Mark Shuttleworth on free and “non-free” Linux distros

Mark Shuttleworth writes in this blog post on a topic I get really emotional about:

We have to work together to keep free software freely available. It will be a failure if the world moves from paying for shrink-wrapped Windows to paying for shrink-wrapped Linux.

Go to any Linux event in India and you will find the sales force of Red Hat spending oodles of time pushing their “enterprise” Linux (nothing wrong with this) and trashing their free offering - Fedora (this is bad). Go to any Open source forums, and you will see holier-than-thou RH employees/fans talking about how Red Hat is committed to Fedora, and that they don’t see it as beta/alpha software.

I am a bit miffed about this because of the years I spent focusing on Red Hat Linux, to be suddenly left in the lurch when Red Hat decided to go “enterprise”. Right now their whole business model is based on differentiating their enterprise products from all other Linux distros.

Is there anything legally wrong in all this? Of course not. Is there anything ethically wrong? Depends on who you are talking to. If you ask me, yes. You cannot take something which is provided to you with the intent of public good, and then build upon it and criticize the source for not being good enough. Not too different from some other companies, we bitch about.

Am I bad mouthing an entity which helped me make money? Yes, RH has helped me a lot in my career and I am grateful for that. Have I lost respect for RH? Yes, but only for their recent marketing pitches. I still have a tremendous respect of RH for their past and current support to FOSS - far more than any OSS commercial entity. They have done far more than Ubuntu - my current distro. But I am sure in the long run, Ubuntu will gain some ground there. I have a lost of appreciation for several of Red Hat’s policies - like their patent promise.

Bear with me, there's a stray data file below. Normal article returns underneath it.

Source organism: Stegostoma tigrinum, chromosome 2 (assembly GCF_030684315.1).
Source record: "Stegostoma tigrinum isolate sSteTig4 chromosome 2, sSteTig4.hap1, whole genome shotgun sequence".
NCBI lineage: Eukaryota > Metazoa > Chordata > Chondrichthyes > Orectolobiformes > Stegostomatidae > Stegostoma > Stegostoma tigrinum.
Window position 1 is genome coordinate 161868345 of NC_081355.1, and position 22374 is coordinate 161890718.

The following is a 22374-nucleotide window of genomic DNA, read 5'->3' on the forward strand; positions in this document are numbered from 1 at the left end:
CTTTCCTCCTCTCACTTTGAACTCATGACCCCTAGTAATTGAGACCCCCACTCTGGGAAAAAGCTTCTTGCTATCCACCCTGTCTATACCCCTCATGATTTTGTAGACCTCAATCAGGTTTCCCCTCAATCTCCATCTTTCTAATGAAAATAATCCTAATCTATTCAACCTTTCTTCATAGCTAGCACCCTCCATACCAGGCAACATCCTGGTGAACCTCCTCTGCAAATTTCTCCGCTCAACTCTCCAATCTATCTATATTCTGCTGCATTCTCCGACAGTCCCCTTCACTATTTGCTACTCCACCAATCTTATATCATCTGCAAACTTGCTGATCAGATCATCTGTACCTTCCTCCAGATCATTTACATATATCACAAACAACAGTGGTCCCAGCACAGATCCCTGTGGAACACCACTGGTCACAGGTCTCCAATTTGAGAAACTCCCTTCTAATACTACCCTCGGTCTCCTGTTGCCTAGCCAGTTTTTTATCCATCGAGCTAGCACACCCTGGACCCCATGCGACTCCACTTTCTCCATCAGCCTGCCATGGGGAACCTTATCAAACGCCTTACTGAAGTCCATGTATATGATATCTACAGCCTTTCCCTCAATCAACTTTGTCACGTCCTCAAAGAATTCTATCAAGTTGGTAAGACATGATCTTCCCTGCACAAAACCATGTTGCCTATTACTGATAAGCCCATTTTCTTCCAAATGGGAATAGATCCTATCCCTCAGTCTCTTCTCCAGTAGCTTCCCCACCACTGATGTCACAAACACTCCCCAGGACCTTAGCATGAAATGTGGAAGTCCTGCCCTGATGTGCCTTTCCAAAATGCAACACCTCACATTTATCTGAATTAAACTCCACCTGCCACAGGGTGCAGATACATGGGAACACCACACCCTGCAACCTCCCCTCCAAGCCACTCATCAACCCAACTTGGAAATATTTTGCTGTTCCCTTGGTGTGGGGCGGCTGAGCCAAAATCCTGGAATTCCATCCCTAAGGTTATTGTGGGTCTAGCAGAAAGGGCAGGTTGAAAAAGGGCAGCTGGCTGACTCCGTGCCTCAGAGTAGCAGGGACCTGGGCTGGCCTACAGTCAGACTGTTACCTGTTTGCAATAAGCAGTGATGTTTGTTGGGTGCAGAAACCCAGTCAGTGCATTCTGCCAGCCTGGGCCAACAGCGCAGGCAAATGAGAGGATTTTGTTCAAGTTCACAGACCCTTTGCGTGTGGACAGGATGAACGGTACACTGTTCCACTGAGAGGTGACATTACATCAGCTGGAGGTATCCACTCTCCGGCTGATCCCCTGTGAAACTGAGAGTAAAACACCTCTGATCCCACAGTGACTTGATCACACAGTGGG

After being burnt by Red Hat, it is the Ubuntu philosophy which keeps me with Ubuntu.

Every computer user should have the freedom to run, copy, distribute, study, share, change and improve their software for any purpose, without paying licensing fees.

There is only one Ubuntu - not one for enterprise and one for “users/hobbyists”, etc. That inspires faith in the distro. On the other hand Red Hat claims that Fedora is for:

Developer or highly technical enthusiast using Linux in non-critical computing environments

Contrast it with Ubuntu. The release notes of a recent version of this free distro states:

Ubuntu 6.06 LTS (Long Term Support) will be supported with security updates for 5 years on the server and 3 years on the desktop after its release, and professional technical support is available from many companies around the world.

Can Canonical turn into Red Hat sometime into the future due to business compulsions? The risk is always there, but a major differentiating factor is that Red Hat never made a promise of “keeping it free for ever”. But Canonical/Ubuntu did. No matter how Canonical tries to twist things around, they will lose the support of the entire community the instant they show such intentions. Based on Mark’s very public commitments I have faith in him that he will not turn coat.

One particular abstract of Mark’s blog was his admission that he is aware that some recent “non-free” aspect of Ubuntu dilute the software freedom philosophy.

With Ubuntu, our vision is to make the very best of free software freely available, globally. To the extent we make short-term compromises, for drivers or firmware along the way, we see those as bugs, and ones that will be closed over time.

But when even the venerable FSF can make a short term compromise (LGPL), I believe it is ok to let Ubuntu have its way for now,and then hold it to its promises to the community in the time to come.

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